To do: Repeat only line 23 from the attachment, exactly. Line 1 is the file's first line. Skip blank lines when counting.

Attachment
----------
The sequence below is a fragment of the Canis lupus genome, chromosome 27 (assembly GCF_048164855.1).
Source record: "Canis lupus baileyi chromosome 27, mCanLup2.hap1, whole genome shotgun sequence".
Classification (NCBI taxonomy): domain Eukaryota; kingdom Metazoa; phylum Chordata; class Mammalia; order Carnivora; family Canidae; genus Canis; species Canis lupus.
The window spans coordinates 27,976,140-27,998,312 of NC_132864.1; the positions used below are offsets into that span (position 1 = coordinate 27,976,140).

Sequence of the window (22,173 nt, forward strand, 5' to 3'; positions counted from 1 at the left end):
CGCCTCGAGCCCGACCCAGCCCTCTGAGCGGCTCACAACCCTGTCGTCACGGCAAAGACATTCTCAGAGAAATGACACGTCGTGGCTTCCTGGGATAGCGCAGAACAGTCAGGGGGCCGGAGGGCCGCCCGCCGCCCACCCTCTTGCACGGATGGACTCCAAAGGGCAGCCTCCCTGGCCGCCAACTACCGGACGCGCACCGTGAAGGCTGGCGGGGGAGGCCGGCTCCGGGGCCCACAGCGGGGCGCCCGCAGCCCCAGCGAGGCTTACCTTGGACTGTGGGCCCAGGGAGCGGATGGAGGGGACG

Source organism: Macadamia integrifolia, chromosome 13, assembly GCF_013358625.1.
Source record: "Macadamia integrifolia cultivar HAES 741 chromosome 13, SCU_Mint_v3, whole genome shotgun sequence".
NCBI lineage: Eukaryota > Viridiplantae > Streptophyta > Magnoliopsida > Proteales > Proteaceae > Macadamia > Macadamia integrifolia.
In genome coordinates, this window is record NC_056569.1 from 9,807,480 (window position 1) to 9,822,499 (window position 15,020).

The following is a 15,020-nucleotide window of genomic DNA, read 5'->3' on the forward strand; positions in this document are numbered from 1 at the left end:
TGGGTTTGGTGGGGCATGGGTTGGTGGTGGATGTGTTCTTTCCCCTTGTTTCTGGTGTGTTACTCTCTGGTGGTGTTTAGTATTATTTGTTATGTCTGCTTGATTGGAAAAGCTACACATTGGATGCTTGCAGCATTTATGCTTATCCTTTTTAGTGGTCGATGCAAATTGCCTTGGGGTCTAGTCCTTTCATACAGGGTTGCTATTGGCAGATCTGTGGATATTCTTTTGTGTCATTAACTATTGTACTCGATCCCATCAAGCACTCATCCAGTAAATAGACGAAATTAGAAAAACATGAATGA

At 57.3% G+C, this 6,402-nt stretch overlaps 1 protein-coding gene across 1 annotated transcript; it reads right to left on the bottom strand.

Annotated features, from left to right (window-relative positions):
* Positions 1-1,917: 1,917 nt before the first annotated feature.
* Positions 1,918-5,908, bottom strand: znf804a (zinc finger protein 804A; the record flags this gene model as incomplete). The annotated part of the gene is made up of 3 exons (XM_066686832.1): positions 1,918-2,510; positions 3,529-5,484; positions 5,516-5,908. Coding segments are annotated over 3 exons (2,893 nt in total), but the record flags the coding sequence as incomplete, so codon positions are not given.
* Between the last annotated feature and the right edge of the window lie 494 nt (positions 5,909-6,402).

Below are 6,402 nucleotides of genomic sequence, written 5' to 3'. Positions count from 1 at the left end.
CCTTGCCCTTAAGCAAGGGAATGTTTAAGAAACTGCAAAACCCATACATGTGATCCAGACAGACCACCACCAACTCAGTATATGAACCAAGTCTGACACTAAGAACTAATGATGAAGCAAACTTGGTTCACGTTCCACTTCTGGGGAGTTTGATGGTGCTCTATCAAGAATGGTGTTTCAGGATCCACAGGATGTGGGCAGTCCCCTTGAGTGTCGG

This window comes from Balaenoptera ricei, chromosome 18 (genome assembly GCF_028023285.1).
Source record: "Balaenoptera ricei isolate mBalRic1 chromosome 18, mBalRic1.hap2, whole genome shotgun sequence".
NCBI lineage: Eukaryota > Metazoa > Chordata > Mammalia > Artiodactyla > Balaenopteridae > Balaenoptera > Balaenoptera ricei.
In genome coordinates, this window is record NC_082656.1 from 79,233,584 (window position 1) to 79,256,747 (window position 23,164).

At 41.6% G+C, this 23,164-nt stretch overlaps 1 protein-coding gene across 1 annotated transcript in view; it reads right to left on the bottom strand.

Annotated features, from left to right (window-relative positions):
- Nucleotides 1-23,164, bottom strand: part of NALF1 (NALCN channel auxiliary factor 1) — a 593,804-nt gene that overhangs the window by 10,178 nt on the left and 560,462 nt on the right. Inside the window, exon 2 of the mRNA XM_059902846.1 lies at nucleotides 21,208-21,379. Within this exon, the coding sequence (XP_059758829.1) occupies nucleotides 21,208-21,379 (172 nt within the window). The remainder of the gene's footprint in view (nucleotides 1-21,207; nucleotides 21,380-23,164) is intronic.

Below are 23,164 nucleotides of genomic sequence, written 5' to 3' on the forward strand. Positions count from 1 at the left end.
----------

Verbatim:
In genome coordinates, this window is record NC_082656.1 from 79,233,584 (window position 1) to 79,256,747 (window position 23,164).